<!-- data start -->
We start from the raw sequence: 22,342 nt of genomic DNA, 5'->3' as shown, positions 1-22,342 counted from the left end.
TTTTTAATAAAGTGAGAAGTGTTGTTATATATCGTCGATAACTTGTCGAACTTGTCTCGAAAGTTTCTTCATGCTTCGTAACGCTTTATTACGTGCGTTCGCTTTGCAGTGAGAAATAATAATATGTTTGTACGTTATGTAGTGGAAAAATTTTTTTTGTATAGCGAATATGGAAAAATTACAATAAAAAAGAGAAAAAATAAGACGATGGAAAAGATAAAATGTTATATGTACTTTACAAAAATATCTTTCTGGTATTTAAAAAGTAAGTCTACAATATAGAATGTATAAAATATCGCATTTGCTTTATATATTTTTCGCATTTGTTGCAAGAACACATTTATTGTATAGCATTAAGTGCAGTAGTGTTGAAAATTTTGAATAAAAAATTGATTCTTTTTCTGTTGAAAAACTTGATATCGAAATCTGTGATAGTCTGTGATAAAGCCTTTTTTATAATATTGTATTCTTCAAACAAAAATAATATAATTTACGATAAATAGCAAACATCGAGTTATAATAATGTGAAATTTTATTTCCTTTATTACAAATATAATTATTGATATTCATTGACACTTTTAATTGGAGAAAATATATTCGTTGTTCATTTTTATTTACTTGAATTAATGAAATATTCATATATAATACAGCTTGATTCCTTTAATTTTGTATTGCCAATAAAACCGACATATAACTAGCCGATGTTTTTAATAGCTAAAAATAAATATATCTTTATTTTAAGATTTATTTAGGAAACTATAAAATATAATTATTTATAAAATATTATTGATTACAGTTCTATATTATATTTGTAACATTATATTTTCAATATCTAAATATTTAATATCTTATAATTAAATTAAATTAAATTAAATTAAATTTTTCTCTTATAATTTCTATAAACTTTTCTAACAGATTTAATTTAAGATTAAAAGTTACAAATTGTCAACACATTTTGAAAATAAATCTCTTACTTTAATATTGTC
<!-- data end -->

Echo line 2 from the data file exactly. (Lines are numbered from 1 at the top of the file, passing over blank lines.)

TTTTTAATAAAGTGAGAAGTGTTGTTATATATCGTCGATAACTTGTCGAACTTGTCTCGAAAGTTTCTTCATGCTTCGTAACGCTTTATTACGTGCGTTCGCTTTGCAGTGAGAAATAATAATATGTTTGTACGTTATGTAGTGGAAAAATTTTTTTTGTATAGCGAATATGGAAAAATTACAATAAAAAAGAGAAAAAATAAGACGATGGAAAAGATAAAATGTTATATGTACTTTACAAAAATATCTTTCTGGTATTTAAAAAGTAAGTCTACAATATAGAATGTATAAAATATCGCATTTGCTTTATATATTTTTCGCATTTGTTGCAAGAACACATTTATTGTATAGCATTAAGTGCAGTAGTGTTGAAAATTTTGAATAAAAAATTGATTCTTTTTCTGTTGAAAAACTTGATATCGAAATCTGTGATAGTCTGTGATAAAGCCTTTTTTATAATATTGTATTCTTCAAACAAAAATAATATAATTTACGATAAATAGCAAACATCGAGTTATAATAATGTGAAATTTTATTTCCTTTATTACAAATATAATTATTGATATTCATTGACACTTTTAATTGGAGAAAATATATTCGTTGTTCATTTTTATTTACTTGAATTAATGAAATATTCATATATAATACAGCTTGATTCCTTTAATTTTGTATTGCCAATAAAACCGACATATAACTAGCCGATGTTTTTAATAGCTAAAAATAAATATATCTTTATTTTAAGATTTATTTAGGAAACTATAAAATATAATTATTTATAAAATATTATTGATTACAGTTCTATATTATATTTGTAACATTATATTTTCAATATCTAAATATTTAATATCTTATAATTAAATTAAATTAAATTAAATTAAATTTTTCTCTTATAATTTCTATAAACTTTTCTAACAGATTTAATTTAAGATTAAAAGTTACAAATTGTCAACACATTTTGAAAATAAATCTCTTACTTTAATATTGTC